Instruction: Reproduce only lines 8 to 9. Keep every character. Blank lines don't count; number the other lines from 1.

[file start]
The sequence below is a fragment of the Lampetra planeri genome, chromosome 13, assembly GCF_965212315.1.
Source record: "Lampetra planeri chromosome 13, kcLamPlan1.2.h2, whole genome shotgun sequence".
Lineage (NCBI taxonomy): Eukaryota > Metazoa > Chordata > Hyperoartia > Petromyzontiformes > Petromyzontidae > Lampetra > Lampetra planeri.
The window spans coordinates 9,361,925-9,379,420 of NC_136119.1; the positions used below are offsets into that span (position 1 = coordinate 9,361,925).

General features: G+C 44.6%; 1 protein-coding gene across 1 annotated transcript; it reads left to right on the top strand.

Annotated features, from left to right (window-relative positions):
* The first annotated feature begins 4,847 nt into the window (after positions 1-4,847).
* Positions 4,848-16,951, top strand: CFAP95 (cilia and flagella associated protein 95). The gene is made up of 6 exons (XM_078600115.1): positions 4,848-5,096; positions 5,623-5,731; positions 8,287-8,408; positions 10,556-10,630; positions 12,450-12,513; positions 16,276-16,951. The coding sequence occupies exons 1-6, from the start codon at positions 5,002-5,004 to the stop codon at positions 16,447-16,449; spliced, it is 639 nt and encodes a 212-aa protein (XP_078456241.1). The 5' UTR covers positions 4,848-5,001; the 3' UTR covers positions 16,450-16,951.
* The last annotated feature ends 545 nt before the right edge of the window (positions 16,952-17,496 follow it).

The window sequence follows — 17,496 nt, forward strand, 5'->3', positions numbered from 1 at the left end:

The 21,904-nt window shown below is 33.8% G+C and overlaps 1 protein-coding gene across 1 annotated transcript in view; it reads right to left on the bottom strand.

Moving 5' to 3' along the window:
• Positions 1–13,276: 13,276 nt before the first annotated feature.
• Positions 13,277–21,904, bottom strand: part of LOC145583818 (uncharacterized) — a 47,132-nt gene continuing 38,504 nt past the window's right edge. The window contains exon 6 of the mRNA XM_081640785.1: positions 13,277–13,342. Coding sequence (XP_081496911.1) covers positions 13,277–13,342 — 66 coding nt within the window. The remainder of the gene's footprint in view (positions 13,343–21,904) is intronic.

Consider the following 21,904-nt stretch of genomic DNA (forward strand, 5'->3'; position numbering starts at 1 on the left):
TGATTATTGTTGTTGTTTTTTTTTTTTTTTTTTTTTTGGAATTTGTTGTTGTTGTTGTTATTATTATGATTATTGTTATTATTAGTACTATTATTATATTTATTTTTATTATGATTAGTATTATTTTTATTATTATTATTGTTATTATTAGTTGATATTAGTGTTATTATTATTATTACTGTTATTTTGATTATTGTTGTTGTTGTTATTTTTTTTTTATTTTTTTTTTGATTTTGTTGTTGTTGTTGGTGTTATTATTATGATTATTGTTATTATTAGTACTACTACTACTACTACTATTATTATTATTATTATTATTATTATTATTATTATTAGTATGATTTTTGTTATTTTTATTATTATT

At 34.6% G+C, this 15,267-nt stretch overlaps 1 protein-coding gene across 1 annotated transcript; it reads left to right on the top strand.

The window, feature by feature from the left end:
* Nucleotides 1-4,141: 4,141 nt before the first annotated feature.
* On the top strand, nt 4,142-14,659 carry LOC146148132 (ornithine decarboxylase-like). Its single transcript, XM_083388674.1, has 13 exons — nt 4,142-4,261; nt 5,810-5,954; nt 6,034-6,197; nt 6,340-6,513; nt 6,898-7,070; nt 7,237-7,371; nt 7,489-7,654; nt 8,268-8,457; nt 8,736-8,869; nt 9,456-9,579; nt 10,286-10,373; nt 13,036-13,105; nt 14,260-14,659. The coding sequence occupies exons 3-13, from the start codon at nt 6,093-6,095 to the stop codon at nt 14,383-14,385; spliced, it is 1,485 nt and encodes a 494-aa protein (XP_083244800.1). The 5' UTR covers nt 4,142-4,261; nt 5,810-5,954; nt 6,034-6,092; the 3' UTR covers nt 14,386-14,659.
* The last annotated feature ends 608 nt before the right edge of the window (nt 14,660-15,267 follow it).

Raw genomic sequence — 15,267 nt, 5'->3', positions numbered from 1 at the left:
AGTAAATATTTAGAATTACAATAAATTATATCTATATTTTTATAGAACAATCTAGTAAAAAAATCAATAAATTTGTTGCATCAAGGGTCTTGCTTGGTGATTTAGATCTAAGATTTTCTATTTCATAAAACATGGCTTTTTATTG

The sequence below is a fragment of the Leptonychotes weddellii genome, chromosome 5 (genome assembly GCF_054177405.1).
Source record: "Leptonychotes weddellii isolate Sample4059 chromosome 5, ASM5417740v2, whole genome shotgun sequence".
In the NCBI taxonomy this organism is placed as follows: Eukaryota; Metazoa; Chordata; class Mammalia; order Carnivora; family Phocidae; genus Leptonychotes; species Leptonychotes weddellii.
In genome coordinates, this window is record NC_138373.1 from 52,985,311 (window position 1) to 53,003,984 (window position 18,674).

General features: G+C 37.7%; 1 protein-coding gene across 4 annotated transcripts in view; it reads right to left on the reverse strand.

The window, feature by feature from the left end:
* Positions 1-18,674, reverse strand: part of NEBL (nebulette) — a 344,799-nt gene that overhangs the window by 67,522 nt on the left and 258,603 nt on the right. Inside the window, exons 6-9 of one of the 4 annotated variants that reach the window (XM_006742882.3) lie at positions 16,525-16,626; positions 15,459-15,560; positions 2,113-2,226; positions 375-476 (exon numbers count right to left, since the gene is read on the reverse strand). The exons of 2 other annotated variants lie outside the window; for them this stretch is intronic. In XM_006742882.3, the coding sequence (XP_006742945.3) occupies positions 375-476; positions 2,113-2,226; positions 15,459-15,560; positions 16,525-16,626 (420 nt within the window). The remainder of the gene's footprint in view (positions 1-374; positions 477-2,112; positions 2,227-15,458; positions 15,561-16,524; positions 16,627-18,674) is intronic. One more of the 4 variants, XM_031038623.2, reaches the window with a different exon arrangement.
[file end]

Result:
* Positions 4,848-16,951, top strand: CFAP95 (cilia and flagella associated protein 95). The gene is made up of 6 exons (XM_078600115.1): positions 4,848-5,096; positions 5,623-5,731; positions 8,287-8,408; positions 10,556-10,630; positions 12,450-12,513; positions 16,276-16,951. The coding sequence occupies exons 1-6, from the start codon at positions 5,002-5,004 to the stop codon at positions 16,447-16,449; spliced, it is 639 nt and encodes a 212-aa protein (XP_078456241.1). The 5' UTR covers positions 4,848-5,001; the 3' UTR covers positions 16,450-16,951.
* The last annotated feature ends 545 nt before the right edge of the window (positions 16,952-17,496 follow it).